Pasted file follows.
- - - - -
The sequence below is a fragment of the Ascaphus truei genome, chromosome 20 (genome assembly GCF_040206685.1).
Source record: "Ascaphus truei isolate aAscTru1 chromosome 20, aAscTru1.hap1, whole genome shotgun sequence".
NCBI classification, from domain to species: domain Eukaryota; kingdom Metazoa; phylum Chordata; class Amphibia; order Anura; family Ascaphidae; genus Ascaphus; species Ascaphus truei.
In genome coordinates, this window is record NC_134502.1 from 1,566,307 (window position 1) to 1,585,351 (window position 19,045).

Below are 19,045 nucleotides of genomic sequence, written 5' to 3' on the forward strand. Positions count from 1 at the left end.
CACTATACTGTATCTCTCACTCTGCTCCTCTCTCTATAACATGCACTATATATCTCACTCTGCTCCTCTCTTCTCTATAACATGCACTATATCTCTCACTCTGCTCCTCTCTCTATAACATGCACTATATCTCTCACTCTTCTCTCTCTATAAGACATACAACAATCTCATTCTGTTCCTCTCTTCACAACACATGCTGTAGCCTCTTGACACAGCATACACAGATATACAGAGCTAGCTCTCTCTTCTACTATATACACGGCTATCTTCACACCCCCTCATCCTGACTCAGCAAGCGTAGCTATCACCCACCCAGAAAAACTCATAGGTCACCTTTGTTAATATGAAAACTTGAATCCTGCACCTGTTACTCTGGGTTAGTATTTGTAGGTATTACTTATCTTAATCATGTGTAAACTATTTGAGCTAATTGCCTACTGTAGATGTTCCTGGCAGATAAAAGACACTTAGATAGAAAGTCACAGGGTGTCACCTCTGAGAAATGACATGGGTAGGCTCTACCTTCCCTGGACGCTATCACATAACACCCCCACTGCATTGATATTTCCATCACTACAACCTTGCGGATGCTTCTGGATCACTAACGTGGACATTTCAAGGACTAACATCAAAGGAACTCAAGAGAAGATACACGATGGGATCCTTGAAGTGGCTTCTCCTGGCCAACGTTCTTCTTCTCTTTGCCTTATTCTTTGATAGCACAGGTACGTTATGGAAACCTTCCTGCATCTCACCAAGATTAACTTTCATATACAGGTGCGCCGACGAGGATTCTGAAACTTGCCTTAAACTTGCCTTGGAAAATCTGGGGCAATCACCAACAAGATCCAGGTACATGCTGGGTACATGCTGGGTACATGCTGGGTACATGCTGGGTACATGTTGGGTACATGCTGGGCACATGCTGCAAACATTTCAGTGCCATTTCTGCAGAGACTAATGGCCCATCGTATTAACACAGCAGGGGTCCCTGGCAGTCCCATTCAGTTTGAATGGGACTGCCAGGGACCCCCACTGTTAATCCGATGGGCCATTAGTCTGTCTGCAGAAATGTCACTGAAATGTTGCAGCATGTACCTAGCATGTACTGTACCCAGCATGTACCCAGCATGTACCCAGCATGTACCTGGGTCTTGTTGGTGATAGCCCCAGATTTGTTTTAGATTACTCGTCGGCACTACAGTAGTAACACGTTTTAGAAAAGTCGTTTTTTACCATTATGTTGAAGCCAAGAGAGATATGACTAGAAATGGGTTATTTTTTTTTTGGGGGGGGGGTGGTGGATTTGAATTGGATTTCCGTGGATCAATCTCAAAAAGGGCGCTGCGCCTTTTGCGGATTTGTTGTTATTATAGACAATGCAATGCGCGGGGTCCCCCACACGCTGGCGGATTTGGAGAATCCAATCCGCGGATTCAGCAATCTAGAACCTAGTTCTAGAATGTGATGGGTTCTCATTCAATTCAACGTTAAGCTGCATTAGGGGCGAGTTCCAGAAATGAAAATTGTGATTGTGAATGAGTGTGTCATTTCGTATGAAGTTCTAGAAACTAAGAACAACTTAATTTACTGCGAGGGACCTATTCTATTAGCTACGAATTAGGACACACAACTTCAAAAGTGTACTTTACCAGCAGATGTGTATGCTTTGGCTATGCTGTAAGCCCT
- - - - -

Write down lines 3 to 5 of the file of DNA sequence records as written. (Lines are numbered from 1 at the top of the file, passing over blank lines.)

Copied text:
NCBI classification, from domain to species: domain Eukaryota; kingdom Metazoa; phylum Chordata; class Amphibia; order Anura; family Ascaphidae; genus Ascaphus; species Ascaphus truei.
In genome coordinates, this window is record NC_134502.1 from 1,566,307 (window position 1) to 1,585,351 (window position 19,045).

Below are 19,045 nucleotides of genomic sequence, written 5' to 3' on the forward strand. Positions count from 1 at the left end.